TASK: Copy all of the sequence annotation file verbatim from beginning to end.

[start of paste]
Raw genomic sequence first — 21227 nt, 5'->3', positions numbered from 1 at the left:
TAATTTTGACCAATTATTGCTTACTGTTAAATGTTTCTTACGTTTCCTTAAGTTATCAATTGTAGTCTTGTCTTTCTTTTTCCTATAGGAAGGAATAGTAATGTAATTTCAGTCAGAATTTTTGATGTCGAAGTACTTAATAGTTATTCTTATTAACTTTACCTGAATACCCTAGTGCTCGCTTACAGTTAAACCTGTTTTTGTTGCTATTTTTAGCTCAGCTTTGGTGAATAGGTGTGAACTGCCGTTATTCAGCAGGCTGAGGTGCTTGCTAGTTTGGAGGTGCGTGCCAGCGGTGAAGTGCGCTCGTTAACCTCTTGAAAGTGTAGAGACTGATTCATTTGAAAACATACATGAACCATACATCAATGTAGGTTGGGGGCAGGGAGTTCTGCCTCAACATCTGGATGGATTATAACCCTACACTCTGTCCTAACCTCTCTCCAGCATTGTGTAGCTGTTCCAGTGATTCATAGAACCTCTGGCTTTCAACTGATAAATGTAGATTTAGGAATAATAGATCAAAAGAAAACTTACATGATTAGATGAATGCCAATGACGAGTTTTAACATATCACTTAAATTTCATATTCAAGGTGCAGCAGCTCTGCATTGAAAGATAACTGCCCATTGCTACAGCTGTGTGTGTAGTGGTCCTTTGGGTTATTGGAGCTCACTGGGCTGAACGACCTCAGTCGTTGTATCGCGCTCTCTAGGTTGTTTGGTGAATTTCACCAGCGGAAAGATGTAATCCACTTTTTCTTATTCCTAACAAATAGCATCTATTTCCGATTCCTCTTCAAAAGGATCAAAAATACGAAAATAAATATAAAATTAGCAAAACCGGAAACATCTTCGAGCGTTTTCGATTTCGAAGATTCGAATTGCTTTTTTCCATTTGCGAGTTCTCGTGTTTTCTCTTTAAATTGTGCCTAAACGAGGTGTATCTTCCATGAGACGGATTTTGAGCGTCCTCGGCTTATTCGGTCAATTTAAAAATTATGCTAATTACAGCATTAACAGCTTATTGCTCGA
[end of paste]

Raw genomic sequence first — 21227 nt, 5'->3', positions numbered from 1 at the left:
TAATTTTGACCAATTATTGCTTACTGTTAAATGTTTCTTACGTTTCCTTAAGTTATCAATTGTAGTCTTGTCTTTCTTTTTCCTATAGGAAGGAATAGTAATGTAATTTCAGTCAGAATTTTTGATGTCGAAGTACTTAATAGTTATTCTTATTAACTTTACCTGAATACCCTAGTGCTCGCTTACAGTTAAACCTGTTTTTGTTGCTATTTTTAGCTCAGCTTTGGTGAATAGGTGTGAACTGCCGTTATTCAGCAGGCTGAGGTGCTTGCTAGTTTGGAGGTGCGTGCCAGCGGTGAAGTGCGCTCGTTAACCTCTTGAAAGTGTAGAGACTGATTCATTTGAAAACATACATGAACCATACATCAATGTAGGTTGGGGGCAGGGAGTTCTGCCTCAACATCTGGATGGATTATAACCCTACACTCTGTCCTAACCTCTCTCCAGCATTGTGTAGCTGTTCCAGTGATTCATAGAACCTCTGGCTTTCAACTGATAAATGTAGATTTAGGAATAATAGATCAAAAGAAAACTTACATGATTAGATGAATGCCAATGACGAGTTTTAACATATCACTTAAATTTCATATTCAAGGTGCAGCAGCTCTGCATTGAAAGATAACTGCCCATTGCTACAGCTGTGTGTGTAGTGGTCCTTTGGGTTATTGGAGCTCACTGGGCTGAACGACCTCAGTCGTTGTATCGCGCTCTCTAGGTTGTTTGGTGAATTTCACCAGCGGAAAGATGTAATCCACTTTTTCTTATTCCTAACAAATAGCATCTATTTCCGATTCCTCTTCAAAAGGATCAAAAATACGAAAATAAATATAAAATTAGCAAAACCGGAAACATCTTCGAGCGTTTTCGATTTCGAAGATTCGAATTGCTTTTTTCCATTTGCGAGTTCTCGTGTTTTCTCTTTAAATTGTGCCTAAACGAGGTGTATCTTCCATGAGACGGATTTTGAGCGTCCTCGGCTTATTCGGTCAATTTAAAAATTATGCTAATTACAGCATTAACAGCTTATTGCTCGA